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From Simon Spero <sesunc...@gmail.com>
Subject Re: [CSV] CSVMutableRecord
Date Thu, 17 Aug 2017 21:04:14 GMT
On Aug 15, 2017 8:01 PM, "Gilles" <gilles@harfang.homelinux.org> wrote:

Saying that making record mutable is "breaking" is a bit unfair when we do
> NOT document the mutability of the class in the first place.
>

I'm stating a fact: class is currently immutable, change would make it
mutable; it is functionally breaking.
I didn't say that you are forbidden to do it; just that it would be unwise,
particularly if it would be to save a few bytes.


Exactly.

TL;DR. This is almost always a breaking semantic change; the safest  ways
of implementing it are binary breaking; it's unlikely to have a major
performance impact; it might be better to create a new API module for
enhancements, with current package as legacy or implementation.

If a class previously exposed no mutators, adding one is usually a major
change. This is especially true for final classes, but it still affects use
cases where an instance is owned by another class, which may rely on the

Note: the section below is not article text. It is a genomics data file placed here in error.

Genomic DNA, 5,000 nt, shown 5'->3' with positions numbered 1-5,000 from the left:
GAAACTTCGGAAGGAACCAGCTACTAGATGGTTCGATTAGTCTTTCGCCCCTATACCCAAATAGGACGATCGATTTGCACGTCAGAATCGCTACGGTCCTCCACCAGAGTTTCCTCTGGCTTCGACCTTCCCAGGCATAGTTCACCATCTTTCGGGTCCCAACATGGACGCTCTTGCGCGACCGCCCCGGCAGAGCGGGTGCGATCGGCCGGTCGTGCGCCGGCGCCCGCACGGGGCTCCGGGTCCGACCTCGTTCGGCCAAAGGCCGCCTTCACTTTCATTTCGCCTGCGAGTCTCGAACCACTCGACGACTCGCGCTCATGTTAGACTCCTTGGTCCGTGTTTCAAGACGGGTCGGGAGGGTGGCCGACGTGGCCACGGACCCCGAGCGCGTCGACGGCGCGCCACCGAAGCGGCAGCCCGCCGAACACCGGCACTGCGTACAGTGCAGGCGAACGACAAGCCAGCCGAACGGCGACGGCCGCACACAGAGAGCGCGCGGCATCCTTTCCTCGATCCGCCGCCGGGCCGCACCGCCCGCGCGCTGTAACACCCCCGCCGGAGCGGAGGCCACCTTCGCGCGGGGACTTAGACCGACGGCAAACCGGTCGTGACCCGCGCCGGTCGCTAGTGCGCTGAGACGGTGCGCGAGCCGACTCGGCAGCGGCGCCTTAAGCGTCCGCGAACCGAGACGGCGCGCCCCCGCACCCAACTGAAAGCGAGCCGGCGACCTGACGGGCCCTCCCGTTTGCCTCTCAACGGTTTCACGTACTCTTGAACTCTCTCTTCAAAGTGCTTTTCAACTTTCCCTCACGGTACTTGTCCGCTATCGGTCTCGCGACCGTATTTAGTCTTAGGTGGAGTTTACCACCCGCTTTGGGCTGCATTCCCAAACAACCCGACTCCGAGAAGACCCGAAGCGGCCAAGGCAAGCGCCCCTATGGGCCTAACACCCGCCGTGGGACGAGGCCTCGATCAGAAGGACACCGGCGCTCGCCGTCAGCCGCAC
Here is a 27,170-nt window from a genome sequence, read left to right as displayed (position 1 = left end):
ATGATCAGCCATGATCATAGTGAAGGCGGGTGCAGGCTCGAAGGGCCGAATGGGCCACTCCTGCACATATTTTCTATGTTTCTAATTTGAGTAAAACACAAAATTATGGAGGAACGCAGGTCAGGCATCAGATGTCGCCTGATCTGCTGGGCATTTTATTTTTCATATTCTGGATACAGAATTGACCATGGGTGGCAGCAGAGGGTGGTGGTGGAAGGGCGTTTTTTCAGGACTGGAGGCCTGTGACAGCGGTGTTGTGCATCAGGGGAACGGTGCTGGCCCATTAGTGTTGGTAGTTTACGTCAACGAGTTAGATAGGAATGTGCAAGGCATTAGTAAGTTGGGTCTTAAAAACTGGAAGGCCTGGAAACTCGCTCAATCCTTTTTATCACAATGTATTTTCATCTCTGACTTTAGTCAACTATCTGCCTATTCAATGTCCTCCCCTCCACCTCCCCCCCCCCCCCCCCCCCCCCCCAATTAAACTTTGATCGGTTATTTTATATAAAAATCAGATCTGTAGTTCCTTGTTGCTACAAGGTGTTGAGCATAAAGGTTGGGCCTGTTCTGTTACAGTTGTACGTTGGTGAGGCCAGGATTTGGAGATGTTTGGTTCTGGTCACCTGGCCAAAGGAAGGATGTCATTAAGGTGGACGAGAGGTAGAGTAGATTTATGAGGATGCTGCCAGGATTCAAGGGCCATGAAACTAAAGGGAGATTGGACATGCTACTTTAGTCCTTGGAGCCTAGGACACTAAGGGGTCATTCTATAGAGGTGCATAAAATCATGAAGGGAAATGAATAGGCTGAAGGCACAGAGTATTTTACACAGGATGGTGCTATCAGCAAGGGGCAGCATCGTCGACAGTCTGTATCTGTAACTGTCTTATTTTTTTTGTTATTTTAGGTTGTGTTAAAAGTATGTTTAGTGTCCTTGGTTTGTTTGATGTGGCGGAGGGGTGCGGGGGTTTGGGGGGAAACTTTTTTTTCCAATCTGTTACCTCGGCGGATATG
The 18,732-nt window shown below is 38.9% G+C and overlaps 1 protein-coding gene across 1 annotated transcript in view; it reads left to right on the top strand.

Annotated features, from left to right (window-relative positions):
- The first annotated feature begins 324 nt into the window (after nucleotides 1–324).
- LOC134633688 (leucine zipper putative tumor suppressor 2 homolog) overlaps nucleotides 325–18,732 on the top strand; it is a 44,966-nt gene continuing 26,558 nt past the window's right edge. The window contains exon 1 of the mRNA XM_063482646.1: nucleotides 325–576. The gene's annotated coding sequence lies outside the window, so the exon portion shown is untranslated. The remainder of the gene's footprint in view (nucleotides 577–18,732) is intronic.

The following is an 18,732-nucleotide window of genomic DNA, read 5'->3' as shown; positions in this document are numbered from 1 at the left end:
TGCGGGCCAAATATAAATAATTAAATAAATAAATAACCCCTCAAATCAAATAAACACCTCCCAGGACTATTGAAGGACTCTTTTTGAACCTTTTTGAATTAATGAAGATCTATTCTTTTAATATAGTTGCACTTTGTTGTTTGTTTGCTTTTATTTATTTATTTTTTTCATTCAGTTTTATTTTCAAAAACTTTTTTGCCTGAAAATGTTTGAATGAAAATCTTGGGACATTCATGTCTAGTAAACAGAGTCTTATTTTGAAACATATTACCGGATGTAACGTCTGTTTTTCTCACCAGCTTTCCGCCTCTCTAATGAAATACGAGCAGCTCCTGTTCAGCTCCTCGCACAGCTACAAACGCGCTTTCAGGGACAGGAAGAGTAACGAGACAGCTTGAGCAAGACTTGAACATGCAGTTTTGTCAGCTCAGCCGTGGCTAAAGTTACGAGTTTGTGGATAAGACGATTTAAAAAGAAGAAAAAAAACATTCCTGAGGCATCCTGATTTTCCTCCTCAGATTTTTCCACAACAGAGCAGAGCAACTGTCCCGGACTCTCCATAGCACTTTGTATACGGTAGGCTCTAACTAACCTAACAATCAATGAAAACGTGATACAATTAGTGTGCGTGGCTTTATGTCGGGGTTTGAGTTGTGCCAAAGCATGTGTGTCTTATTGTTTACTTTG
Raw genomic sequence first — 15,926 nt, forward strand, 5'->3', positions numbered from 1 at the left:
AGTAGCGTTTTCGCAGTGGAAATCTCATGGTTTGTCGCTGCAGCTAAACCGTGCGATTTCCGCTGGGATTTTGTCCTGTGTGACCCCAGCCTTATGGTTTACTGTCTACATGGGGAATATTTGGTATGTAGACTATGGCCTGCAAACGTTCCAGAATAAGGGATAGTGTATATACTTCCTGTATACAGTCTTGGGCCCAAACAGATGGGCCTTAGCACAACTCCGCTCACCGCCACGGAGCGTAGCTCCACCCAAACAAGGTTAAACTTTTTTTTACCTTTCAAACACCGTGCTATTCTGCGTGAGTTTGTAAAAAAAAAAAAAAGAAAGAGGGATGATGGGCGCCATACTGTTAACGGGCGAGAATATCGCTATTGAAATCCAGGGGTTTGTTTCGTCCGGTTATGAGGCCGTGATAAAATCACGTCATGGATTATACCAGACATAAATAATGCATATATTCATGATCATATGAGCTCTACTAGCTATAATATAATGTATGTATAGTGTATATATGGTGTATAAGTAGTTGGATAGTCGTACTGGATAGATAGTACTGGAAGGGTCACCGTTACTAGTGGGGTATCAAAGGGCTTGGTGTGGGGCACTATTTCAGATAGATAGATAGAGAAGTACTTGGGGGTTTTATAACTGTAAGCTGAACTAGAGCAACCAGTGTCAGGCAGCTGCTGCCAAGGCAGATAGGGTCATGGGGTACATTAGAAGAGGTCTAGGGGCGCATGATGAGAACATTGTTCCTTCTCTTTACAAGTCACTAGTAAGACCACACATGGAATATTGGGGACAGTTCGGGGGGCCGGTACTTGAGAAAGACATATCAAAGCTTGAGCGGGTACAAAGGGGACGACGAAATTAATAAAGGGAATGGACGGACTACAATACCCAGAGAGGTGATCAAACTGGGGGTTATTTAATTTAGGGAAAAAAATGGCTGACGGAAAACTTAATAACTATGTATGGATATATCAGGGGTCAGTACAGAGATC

lack of mutability to avoid making defensive copies.
Of course, a final class that has a  package-private getter  to a shared
copy of its backing array could be considered to be sending mixed
messages...

It is possible that a mutable class might have significant performance
advantages over an immutable one beyond saving a few bytes. For example, if
the updates are simple, and depend on the previous value of the cell, then
a mutable version might have better cache behavior. If there's other
sources of cache pressure this might have a higher than expected impact.
The costs of copying the original values might also be relatively
significant.

For an ETL use case these issues are unlikely to be limiting factors; for a
start, there's a non-zero chance that a  CSVRecord was extracted  by
parsing a CSV file. Also a transform will require conversion to some sort
of Number (or String allocation).

The current API doesn't easily support adding alternate implementations of
the relevant types. Implementation classes are final, and important  return
types are concrete.

One solution might be to treat the current code as almost an implementation
module, define a separate API module, and add extra interfaces and
alternate  implementations to support  the target use case (mutable
records, streams, reactivex, transform functions or what have you).

Simon

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